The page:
Paul’s focus, though, is on a question of belonging. “What I mean,” he says, “is that each of you says,
‘I belong to Paul,’ or
‘I belong to Apollos,’ or
‘I belong to Cephas,’ or
‘I belong to Christ.”
The people seem to have put a little too much faith in their human leaders. The source of their division isn’t whether such and such church practice is coherent with their lives as followers of Christ, but actually over who they’re following in the first place.
“Has Christ been divided?” Paul asks, “Was Paul crucified for you? Or were you baptized in the name of Paul?” The unwritten “NO!” screams from the page, and I imagine some exasperation in Paul’s voice as he thanks God that he didn’t baptize more of them. It’s absurd. Who knew they’d be so swayed by human leaders? Paul even begins with himself, so no one can say that he’s merely criticizing the status of the other leaders.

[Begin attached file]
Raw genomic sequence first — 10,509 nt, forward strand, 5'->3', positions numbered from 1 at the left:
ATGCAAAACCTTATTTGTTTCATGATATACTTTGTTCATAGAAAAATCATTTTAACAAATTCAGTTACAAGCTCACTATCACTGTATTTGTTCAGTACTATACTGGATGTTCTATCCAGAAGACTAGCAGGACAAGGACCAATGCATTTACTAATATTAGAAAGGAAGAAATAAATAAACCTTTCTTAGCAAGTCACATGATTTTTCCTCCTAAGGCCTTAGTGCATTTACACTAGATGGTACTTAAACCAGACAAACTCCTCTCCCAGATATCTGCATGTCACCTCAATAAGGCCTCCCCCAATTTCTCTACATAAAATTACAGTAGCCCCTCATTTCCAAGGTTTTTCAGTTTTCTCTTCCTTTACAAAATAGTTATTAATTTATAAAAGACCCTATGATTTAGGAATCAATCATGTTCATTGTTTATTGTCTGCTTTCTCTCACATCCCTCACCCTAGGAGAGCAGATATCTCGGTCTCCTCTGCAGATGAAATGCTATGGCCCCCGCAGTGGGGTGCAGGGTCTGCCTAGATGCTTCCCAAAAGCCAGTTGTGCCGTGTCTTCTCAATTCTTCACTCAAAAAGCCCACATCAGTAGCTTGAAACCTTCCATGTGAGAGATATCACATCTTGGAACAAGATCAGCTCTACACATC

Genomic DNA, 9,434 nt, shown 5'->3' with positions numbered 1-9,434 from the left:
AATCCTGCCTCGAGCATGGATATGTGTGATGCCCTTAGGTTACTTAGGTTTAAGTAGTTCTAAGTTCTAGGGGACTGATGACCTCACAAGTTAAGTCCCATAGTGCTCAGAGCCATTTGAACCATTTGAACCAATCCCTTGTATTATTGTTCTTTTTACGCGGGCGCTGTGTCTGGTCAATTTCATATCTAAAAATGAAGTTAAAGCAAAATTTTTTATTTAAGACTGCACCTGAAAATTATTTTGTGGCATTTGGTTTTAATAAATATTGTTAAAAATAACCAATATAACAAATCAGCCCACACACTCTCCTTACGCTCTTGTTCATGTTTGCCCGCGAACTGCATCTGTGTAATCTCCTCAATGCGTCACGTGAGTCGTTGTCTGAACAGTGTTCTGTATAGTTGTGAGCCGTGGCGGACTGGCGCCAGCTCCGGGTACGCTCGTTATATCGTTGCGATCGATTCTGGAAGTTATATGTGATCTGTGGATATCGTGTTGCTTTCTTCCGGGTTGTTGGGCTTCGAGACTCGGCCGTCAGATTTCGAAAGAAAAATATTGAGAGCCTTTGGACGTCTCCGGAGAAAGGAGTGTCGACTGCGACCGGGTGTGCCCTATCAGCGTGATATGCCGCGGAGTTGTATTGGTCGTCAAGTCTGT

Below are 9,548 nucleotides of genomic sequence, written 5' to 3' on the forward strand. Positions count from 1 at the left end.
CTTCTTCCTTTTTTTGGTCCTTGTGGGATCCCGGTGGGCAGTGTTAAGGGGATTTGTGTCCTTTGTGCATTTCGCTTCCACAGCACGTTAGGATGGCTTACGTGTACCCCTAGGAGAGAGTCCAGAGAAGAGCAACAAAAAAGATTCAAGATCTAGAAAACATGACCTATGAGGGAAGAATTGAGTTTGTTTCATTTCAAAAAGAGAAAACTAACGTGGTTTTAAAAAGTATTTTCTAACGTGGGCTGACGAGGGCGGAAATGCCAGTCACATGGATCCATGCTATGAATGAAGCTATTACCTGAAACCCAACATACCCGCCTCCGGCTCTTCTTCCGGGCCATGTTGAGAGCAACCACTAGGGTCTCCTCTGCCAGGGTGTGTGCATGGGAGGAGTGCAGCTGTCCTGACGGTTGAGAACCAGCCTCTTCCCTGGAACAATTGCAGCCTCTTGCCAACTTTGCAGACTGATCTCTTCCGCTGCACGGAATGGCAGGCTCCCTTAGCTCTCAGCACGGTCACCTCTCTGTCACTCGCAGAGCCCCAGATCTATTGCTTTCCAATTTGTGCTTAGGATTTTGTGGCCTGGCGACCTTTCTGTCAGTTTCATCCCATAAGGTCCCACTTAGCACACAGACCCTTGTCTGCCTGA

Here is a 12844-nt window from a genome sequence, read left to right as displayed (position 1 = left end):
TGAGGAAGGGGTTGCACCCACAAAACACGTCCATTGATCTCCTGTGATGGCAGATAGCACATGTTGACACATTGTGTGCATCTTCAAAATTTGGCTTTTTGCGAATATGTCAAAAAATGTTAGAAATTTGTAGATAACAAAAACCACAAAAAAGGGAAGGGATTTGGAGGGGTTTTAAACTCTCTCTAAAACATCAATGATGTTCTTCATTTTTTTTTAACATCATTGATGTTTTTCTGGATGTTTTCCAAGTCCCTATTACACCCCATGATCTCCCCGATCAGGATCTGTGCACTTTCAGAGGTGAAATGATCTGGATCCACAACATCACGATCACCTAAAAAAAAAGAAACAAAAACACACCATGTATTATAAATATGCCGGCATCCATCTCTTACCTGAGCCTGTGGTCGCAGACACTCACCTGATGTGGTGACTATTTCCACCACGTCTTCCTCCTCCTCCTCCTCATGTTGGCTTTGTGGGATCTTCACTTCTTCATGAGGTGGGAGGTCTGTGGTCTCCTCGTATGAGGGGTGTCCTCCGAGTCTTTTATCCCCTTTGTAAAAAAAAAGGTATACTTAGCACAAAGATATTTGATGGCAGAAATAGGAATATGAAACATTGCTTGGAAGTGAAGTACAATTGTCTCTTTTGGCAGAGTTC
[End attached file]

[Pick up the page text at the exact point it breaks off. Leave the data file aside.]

As I read this passage and think about division in terms of who we choose to follow — Paul, Apollos, and Cephas being long gone — I can’t help but think of a contemporary use of the word “follow.” On Twitter, one of many popular social media sites, a person can choose to follow any number of people — friends, businesses, food trucks, and yes — pastors. On any given person’s Twitter page, if you click on the appropriate link you can see a list of everyone that person follows, and everyone who follows her. The idea seems to be that knowing who someone follows tells you something about her.
So, I did a little research, social media being hip amongst young evangelical types who tend to have loud voices, large audiences, and a tendency to stir up controversy. I looked up the Twitter feeds for two popular emergent pastors, Rob Bell, and Mark Driscoll. Bell has 48,481 followers, and Driscoll has 98,315. It’s a shame to see the difference in the numbers, really, since Bell actually has some decent things to say from time to time, but then, part of the lesson seems to be that having a lot of followers doesn’t make you the messiah.
I know you’re wondering what these charismatic leaders tweet about. Bell’s most recent post reads: “Revenge doesn’t work.” He must have been working on a sermon, I guess. Driscoll’s last post reads: “#D8nite with my gal pal,” date spelled with a number 8 and night spelled n-i-t-e.